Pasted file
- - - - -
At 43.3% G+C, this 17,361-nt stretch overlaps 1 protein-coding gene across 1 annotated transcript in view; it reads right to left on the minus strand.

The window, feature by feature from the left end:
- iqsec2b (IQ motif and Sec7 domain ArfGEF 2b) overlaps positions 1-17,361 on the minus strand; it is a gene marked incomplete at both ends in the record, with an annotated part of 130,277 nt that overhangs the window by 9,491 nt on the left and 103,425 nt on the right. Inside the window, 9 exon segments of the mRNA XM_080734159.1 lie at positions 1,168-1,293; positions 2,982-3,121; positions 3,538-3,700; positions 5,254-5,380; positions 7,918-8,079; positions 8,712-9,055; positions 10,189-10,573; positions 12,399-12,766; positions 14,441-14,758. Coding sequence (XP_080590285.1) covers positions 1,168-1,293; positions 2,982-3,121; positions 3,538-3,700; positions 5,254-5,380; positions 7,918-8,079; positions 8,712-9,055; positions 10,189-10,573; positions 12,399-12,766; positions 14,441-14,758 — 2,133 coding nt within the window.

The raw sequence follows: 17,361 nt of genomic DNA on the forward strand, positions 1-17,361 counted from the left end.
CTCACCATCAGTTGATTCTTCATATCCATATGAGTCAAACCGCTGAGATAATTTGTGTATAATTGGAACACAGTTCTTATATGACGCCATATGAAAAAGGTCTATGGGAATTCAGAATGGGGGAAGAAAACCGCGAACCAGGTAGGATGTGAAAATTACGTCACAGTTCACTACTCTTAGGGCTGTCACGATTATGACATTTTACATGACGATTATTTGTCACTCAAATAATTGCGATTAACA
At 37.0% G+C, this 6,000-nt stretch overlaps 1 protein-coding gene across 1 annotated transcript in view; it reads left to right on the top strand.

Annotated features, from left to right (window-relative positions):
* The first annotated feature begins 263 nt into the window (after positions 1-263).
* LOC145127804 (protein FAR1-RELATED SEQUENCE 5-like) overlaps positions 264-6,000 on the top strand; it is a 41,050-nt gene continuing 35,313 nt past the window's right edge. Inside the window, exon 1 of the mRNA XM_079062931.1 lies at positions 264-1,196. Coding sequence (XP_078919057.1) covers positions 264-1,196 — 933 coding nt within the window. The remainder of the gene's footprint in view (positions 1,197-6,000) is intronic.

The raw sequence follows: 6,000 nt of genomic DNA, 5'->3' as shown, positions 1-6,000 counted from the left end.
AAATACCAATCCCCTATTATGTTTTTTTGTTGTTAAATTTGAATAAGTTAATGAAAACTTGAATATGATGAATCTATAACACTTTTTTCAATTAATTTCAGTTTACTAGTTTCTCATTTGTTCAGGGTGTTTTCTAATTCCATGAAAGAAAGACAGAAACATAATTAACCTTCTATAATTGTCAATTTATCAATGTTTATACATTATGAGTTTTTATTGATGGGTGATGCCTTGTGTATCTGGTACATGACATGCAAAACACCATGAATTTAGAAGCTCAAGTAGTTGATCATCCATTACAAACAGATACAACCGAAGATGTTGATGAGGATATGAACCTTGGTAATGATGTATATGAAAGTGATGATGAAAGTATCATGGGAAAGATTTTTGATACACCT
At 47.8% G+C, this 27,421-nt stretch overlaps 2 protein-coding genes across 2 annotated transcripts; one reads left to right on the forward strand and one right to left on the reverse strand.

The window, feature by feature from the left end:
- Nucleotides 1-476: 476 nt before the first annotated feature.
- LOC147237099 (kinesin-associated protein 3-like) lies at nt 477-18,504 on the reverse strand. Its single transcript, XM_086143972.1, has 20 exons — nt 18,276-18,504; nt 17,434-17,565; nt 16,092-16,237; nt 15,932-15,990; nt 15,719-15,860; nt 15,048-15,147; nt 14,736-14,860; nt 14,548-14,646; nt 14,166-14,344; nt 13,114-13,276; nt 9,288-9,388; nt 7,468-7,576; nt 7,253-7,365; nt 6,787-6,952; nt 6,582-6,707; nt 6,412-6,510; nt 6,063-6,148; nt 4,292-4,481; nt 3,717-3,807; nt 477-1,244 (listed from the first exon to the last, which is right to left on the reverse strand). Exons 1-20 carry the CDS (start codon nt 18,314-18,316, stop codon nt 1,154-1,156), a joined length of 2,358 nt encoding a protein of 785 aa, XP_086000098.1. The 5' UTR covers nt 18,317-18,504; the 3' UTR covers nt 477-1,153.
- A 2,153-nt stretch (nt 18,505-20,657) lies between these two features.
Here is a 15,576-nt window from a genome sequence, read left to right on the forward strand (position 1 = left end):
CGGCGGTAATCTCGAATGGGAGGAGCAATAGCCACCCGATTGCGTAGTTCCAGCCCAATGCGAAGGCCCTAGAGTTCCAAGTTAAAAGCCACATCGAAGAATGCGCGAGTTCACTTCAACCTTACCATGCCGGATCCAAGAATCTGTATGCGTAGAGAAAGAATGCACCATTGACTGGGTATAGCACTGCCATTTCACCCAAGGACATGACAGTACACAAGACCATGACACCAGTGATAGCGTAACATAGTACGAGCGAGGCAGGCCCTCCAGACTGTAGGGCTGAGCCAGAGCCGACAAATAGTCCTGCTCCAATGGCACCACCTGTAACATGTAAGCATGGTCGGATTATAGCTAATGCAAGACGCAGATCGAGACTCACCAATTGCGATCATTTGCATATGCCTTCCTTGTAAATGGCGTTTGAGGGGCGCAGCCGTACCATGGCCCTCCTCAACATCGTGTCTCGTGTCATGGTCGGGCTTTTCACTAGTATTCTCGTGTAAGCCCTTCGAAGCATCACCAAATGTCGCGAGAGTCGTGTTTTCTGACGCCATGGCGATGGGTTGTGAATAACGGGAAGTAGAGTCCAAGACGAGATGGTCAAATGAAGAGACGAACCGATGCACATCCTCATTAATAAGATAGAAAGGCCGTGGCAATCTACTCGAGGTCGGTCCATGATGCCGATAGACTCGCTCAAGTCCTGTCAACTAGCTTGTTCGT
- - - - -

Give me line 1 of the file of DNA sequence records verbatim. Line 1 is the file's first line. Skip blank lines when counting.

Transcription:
At 43.3% G+C, this 17,361-nt stretch overlaps 1 protein-coding gene across 1 annotated transcript in view; it reads right to left on the minus strand.